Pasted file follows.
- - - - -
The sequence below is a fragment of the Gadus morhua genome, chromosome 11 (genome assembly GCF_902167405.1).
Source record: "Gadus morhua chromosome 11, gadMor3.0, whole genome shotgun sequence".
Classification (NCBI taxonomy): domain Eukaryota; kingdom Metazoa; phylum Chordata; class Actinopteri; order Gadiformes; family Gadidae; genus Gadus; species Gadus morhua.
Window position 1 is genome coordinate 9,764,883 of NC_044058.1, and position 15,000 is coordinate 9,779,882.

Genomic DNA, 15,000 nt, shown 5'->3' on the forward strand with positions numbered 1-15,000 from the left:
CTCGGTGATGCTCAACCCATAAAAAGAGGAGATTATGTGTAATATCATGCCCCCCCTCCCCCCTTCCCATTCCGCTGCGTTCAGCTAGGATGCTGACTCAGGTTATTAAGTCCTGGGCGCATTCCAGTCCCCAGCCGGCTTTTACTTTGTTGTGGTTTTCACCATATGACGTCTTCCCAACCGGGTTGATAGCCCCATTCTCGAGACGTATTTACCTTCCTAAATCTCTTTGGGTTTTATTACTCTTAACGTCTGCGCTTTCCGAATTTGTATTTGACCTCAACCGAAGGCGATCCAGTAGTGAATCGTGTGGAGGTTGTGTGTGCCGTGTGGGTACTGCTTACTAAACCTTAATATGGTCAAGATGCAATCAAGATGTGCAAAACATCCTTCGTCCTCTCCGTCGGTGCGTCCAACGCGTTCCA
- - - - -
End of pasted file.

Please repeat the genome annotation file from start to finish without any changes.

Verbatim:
The sequence below is a fragment of the Gadus morhua genome, chromosome 11 (genome assembly GCF_902167405.1).
Source record: "Gadus morhua chromosome 11, gadMor3.0, whole genome shotgun sequence".
Classification (NCBI taxonomy): domain Eukaryota; kingdom Metazoa; phylum Chordata; class Actinopteri; order Gadiformes; family Gadidae; genus Gadus; species Gadus morhua.
Window position 1 is genome coordinate 9,764,883 of NC_044058.1, and position 15,000 is coordinate 9,779,882.

Genomic DNA, 15,000 nt, shown 5'->3' on the forward strand with positions numbered 1-15,000 from the left:
CTCGGTGATGCTCAACCCATAAAAAGAGGAGATTATGTGTAATATCATGCCCCCCCTCCCCCCTTCCCATTCCGCTGCGTTCAGCTAGGATGCTGACTCAGGTTATTAAGTCCTGGGCGCATTCCAGTCCCCAGCCGGCTTTTACTTTGTTGTGGTTTTCACCATATGACGTCTTCCCAACCGGGTTGATAGCCCCATTCTCGAGACGTATTTACCTTCCTAAATCTCTTTGGGTTTTATTACTCTTAACGTCTGCGCTTTCCGAATTTGTATTTGACCTCAACCGAAGGCGATCCAGTAGTGAATCGTGTGGAGGTTGTGTGTGCCGTGTGGGTACTGCTTACTAAACCTTAATATGGTCAAGATGCAATCAAGATGTGCAAAACATCCTTCGTCCTCTCCGTCGGTGCGTCCAACGCGTTCCA